Olympic skier Jeret Peterson called 911 before shooting himself dead

By Daily Mail

Olympic silver medalist Jeret 'Speedy' Peterson was found dead in a remote canyon in Utah in what police are calling a suicide.

Peterson, a freestyle skier who patented the so-called 'Hurricane' and took second place at the Vancouver Games with it, called 911 before shooting himself, police said.

The 29-year-old had been cited for drunken driving on Friday in Hailey, Idaho, and had pleaded not guilty.

Officers found Peterson late Monday night between Salt Lake City and Park City in Lambs Canyon.

Police said a suicide note was found near Peterson's car.

They would not reveal what it said.

He was one of the most colourful of athletes, and he wore his heart on his sleeve - never more than on February 26, 2010, when he walked off the mountain after taking second place - the silver medal - with tears streaming down his face.

He said that night: 'I know that a lot of people go through a lot of things in their life, and I just want them to realise they can overcome anything.

'There's light at the end of the tunnel and mine was silver and I love it.'

It was a poignant closing chapter to a career that, until then, had been filled with success on the smaller stages of his fringe sport but defined in the mainstream by his moment at the Turin Olympics where, after finishing seventh, he was sent home early after a minor scuffle with a buddy in the street.

In Italy, he was still reeling from the suicide of a friend, who had shot himself in front of Peterson only months before.

Peterson also had problems with alcohol and depression and admitted he had his own thoughts of suicide, all stemming from a childhood in which he was sexually abused and lost his five-year-old sister to a drunken driver, the Associated Press reports.

Following his arrest on Friday, in south-central Idaho, after he had been speeding at an estimated 70mph in 25mph zone, he failed three field sobriety tests, including a walk and turn and a one-leg stand, according to a police report.

Peterson's long-time coach and friend Matt Christensen said: 'Regardless of the amazing stuff he did skiing, it was the stuff he did for other people that was incredible to me.

'A lot of people saw his story and said he must be a wild jackass and a cowboy. He was just the opposite.'

Mr Christensen added: 'I've worked with amazing athletes who have taken a lot of calculated risks.

'One thing I admired about Speedy is he never gave up on me. 

'From the time I first started talking to him about five twists, he never gave up on it. He just kept doing it.'

'Today is a sad day in our sport,' Bill Marolt, the CEO of the U.S. ski team, said on Tuesday.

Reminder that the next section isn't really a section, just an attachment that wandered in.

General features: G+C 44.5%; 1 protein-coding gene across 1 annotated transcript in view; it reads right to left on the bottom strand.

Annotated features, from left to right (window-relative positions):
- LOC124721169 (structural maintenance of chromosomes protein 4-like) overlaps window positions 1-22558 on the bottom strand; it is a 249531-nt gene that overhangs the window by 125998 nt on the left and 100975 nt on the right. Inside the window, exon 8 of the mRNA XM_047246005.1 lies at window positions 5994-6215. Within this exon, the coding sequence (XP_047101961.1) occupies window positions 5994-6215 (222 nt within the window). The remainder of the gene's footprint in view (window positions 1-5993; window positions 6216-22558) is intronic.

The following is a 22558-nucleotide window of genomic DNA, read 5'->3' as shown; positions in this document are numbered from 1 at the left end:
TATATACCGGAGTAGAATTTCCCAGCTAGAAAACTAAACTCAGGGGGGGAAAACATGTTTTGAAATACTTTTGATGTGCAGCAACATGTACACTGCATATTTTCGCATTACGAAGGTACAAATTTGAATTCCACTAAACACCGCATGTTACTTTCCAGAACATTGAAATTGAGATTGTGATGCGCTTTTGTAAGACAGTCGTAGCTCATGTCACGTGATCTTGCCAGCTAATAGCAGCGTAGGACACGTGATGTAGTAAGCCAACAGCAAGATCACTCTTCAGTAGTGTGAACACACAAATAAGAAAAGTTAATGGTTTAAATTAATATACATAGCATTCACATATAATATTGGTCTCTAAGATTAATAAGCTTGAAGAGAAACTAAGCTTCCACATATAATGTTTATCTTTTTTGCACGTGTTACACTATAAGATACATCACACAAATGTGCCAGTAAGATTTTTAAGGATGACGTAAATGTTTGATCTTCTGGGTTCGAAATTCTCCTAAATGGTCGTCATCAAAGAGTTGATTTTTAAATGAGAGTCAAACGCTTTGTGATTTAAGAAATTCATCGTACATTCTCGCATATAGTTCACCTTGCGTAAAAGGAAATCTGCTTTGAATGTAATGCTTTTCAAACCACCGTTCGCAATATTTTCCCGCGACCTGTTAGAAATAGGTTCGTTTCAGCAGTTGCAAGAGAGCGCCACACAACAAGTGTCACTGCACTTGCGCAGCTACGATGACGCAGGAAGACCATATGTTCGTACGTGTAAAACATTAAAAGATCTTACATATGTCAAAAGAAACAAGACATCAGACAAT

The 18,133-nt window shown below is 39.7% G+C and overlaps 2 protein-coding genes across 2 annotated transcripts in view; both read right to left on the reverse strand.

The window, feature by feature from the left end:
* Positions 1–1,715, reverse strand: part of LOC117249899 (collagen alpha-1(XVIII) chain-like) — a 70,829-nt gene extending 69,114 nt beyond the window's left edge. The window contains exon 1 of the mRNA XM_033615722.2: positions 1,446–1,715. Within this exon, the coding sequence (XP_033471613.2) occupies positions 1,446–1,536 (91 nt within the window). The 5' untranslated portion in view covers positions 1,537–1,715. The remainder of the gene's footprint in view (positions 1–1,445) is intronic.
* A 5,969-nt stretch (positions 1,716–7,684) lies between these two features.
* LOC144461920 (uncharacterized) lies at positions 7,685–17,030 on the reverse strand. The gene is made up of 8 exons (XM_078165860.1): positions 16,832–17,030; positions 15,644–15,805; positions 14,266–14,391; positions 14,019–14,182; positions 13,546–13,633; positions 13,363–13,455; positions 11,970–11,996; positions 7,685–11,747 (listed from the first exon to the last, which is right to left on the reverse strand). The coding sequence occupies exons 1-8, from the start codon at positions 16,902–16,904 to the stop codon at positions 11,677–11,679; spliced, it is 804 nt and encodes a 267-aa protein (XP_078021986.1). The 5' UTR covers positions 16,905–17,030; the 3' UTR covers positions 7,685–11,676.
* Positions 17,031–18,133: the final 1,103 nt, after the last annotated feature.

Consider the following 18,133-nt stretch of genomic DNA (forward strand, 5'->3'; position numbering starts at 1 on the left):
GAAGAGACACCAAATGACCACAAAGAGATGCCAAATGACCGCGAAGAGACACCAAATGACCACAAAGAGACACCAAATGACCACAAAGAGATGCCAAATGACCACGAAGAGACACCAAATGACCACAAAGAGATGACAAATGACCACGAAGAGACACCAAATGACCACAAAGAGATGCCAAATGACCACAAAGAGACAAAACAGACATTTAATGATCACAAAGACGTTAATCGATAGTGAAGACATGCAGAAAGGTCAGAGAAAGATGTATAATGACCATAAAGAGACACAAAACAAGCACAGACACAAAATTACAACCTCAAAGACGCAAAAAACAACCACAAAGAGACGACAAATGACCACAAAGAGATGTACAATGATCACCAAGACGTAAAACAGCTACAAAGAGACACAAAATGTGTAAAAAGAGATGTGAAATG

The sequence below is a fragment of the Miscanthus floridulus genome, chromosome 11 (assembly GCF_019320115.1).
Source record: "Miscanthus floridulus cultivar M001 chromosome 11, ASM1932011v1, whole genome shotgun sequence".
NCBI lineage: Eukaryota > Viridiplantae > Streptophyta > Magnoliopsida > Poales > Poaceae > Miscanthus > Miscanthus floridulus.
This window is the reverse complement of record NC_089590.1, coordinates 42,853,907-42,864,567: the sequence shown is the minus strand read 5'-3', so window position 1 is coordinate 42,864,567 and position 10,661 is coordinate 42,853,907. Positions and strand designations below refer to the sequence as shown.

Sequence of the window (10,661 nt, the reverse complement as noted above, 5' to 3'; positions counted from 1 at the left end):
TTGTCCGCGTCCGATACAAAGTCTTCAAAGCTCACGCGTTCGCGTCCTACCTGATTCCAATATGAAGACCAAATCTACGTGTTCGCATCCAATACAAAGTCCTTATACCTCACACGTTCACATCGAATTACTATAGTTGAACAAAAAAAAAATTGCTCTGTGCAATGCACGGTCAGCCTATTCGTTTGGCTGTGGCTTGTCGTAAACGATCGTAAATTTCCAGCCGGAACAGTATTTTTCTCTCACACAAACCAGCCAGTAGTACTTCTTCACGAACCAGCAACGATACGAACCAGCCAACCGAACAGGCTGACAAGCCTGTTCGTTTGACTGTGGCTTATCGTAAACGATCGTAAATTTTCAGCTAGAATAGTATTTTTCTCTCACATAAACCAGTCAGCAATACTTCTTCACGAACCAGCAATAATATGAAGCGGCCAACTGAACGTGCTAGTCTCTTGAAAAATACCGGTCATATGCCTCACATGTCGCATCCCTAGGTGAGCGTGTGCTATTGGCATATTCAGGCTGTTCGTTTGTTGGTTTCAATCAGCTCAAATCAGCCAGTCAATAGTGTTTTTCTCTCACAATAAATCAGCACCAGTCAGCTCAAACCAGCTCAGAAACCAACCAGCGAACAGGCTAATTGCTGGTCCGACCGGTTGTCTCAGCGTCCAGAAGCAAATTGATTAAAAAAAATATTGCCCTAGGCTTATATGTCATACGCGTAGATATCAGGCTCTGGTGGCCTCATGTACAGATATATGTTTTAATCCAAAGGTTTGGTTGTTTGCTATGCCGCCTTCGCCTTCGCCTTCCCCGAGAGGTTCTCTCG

'Jeret "Speedy" Peterson was a great champion who will be missed and remembered as a positive, innovative force on not only his sport of freestyle aerials, but on the entire U.S. Freestyle Ski Team family and everyone he touched.'

Mr Peterson got his nickname because of the big helmet he wore, one that made him look like Speed Racer of cartoon fame.

But he became better known for the 'Hurricane' - a triple-twisting, double-flipping trick off the snowy ramp that was more difficult than anything anyone else would try.

It was high-risk, high-reward, and Peterson always insisted he'd have it no other way. It was a sight to behold when he landed it and the judges rewarded it. Helped by the huge difficulty marks for the jump, he still holds the two-jump scoring record of 268.70, set at Deer Valley in January 2007.

He had seven wins on the World Cup circuit, was the 2005 World Cup champion and a three-time American champion.

But the stats and the medals were only a fraction of the story.

Born with the heart of a gambler, he took that passion to Las Vegas and won $550,000 playing blackjack one night. But within years, he had given some of it away and lost even more in the tanking real estate market.

Trying to decide whether he wanted to stay in the sport after Turin, he took time off and started working in the construction business - a place, he said, where he could see the effort of a hard day's work without having to walk into the video room the next day and break it down on the TV screen.

But skiing was his passion, and he recommitted leading up to Vancouver. And what a payoff. He came in second that night, but hardly felt like a runner-up.

'I do it because I want to be the person I know I can be,' he said.

'I've really changed things around in the last 3 1/2 years. This is my medal for everything I've overcome, and I'm ecstatic.'